Tourist finds noose at the National Museum of African American History and Culture

A noose was discovered at the National Museum of African American History and Culture in Washington, D.C. on Wednesday, the second time in less than a week the symbol of race intimidation has been found in a Smithsonian Institution.

The noose was first found on the floor by a tourist inside the section of the museum called the Era of Segregation 1786-1968, BuzzFeed reported.

“It was rather a small rope thing and not something that would set off the magnetometers,” Smithsonian spokeswoman Linda St. Thomas told the website. “Park Police removed it and we reopened the gallery about an hour later.”

Last week, a noose in a tree—an obvious symbol of the historical lynching of black people that was commonplace in this country from the 1880s to the 1960s—was found outside the Hirshhorn Museum, a short walk across the National Mall from the African American history museum.

The noose found Wednesday, though, was even more concerning to Smithsonian officials.

“We do consider this one to be different,” St. Thomas said. “In this case, it’s clearly a message to the museum.”

The museum’s founding director, Lonnie Bunch, made the following statement:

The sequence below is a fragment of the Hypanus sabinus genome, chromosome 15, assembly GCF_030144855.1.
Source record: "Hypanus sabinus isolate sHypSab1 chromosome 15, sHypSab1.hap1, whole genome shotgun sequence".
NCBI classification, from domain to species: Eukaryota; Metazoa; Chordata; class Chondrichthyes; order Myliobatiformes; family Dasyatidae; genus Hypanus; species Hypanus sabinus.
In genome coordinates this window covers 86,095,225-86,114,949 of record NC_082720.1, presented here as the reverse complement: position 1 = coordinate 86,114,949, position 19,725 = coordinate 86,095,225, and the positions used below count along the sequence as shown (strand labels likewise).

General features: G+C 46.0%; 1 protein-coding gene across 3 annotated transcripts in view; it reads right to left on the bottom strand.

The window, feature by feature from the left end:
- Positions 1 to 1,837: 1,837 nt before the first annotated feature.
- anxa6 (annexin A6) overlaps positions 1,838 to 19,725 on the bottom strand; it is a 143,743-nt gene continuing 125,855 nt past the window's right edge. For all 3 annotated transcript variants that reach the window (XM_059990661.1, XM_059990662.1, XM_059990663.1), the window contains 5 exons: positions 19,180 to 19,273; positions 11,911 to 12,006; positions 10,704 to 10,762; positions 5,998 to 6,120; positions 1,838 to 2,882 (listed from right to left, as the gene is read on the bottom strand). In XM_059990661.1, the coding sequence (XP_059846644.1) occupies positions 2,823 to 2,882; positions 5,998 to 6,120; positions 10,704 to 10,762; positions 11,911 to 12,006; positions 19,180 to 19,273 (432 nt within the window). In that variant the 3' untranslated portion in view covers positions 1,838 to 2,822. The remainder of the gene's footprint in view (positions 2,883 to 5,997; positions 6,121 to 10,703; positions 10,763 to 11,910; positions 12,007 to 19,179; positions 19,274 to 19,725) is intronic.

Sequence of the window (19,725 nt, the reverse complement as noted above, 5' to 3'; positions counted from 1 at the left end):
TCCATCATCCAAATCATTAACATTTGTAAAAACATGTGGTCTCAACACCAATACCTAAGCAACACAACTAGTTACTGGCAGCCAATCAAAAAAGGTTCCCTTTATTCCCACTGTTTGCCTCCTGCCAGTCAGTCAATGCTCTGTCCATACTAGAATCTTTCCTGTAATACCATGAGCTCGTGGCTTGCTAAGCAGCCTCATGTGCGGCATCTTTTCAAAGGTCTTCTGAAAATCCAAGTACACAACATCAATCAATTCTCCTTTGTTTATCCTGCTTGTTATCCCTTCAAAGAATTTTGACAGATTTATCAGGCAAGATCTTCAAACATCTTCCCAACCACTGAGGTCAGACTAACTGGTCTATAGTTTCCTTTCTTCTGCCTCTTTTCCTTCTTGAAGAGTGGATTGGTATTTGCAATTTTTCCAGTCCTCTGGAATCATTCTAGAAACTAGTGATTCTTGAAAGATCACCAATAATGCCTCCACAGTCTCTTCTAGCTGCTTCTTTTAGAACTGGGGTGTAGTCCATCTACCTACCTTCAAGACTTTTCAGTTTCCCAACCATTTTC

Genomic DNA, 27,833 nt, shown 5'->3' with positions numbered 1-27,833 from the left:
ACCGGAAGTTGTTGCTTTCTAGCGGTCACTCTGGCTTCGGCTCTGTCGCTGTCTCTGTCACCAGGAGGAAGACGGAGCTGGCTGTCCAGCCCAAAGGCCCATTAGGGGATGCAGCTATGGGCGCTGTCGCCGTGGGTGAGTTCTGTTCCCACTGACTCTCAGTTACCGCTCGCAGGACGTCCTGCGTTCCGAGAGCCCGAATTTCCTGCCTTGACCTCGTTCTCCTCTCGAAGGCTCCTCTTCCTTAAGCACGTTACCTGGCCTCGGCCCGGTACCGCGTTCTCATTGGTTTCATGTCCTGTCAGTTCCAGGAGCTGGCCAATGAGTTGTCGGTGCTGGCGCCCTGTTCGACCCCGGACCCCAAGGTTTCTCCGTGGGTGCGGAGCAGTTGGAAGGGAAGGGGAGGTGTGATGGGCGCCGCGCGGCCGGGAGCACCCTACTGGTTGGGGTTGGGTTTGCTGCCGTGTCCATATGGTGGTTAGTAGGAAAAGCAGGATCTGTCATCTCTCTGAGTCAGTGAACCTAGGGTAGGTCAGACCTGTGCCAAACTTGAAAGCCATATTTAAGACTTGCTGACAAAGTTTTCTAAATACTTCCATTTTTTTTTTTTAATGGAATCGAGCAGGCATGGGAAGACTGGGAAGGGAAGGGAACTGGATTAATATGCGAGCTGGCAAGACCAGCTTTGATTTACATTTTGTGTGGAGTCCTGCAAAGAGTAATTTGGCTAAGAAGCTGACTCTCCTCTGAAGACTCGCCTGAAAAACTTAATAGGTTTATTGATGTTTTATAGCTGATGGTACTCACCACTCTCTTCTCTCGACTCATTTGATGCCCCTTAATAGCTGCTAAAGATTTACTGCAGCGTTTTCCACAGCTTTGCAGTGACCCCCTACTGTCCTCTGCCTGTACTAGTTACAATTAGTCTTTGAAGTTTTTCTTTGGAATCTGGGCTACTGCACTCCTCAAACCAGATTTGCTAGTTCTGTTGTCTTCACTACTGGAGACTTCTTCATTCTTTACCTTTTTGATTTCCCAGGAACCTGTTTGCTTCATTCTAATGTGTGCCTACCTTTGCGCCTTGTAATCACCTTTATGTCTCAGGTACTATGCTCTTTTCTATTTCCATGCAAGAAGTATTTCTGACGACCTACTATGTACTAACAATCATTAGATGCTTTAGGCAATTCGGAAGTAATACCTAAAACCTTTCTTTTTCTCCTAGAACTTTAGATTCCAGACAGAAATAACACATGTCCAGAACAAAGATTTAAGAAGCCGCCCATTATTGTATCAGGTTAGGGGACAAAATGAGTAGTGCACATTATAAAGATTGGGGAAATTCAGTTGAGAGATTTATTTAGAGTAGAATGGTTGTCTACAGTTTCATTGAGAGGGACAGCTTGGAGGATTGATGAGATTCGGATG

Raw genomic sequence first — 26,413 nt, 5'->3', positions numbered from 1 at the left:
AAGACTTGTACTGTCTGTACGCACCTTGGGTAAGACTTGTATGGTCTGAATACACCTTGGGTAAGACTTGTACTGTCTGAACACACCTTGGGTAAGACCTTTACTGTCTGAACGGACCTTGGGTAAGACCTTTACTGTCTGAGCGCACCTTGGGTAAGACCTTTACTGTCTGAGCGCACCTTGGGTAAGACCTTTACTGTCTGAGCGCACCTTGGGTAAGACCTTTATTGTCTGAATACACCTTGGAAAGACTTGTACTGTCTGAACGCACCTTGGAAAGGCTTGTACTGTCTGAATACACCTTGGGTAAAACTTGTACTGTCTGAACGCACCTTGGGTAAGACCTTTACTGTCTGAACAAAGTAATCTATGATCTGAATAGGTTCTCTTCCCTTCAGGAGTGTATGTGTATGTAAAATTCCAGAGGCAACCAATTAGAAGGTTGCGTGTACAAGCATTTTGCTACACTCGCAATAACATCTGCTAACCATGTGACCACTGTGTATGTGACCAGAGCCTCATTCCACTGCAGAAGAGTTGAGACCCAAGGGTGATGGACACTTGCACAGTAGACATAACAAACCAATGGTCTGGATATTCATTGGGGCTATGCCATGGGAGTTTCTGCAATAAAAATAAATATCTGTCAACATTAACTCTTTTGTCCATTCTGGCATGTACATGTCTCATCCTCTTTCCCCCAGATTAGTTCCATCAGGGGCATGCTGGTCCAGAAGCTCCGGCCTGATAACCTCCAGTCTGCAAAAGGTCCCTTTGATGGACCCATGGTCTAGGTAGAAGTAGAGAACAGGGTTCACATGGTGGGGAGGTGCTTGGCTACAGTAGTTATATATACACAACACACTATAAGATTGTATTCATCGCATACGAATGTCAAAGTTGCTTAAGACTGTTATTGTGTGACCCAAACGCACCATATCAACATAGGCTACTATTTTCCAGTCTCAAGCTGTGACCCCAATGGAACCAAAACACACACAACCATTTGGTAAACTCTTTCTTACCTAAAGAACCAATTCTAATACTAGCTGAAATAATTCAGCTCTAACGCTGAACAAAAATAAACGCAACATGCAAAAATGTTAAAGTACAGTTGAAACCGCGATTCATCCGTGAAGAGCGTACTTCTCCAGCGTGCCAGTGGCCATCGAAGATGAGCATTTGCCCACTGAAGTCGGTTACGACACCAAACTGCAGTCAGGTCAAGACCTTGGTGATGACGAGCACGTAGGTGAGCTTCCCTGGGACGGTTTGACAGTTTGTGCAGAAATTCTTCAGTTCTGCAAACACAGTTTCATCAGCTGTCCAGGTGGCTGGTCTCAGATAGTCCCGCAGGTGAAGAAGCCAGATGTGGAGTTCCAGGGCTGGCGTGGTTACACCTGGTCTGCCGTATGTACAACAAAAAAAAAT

The U.S. Park Police is investigating both incidents.

“The Smithsonian family stands together in condemning this act of hatred and intolerance, especially repugnant in a museum that affirms and celebrates the American values of inclusion and diversity,” David Skorton, the secretary of the Smithsonian Institution, wrote in an email to the Smithsonian’s employees. “We will not be intimated. Cowardly acts like these will not, for one moment, prevent us from the vital work we do.”

H/T Jezebel

Josh Katzowitz

Josh Katzowitz

Josh Katzowitz is a staff writer at the Daily Dot specializing in YouTube and boxing. His work has appeared in the New York Times, Wall Street Journal, Washington Post, and Los Angeles Times. A longtime sports writer, he's covered the NFL for CBSSports.com and boxing for Forbes. His work has been noted twice in the Best American Sports Writing book series.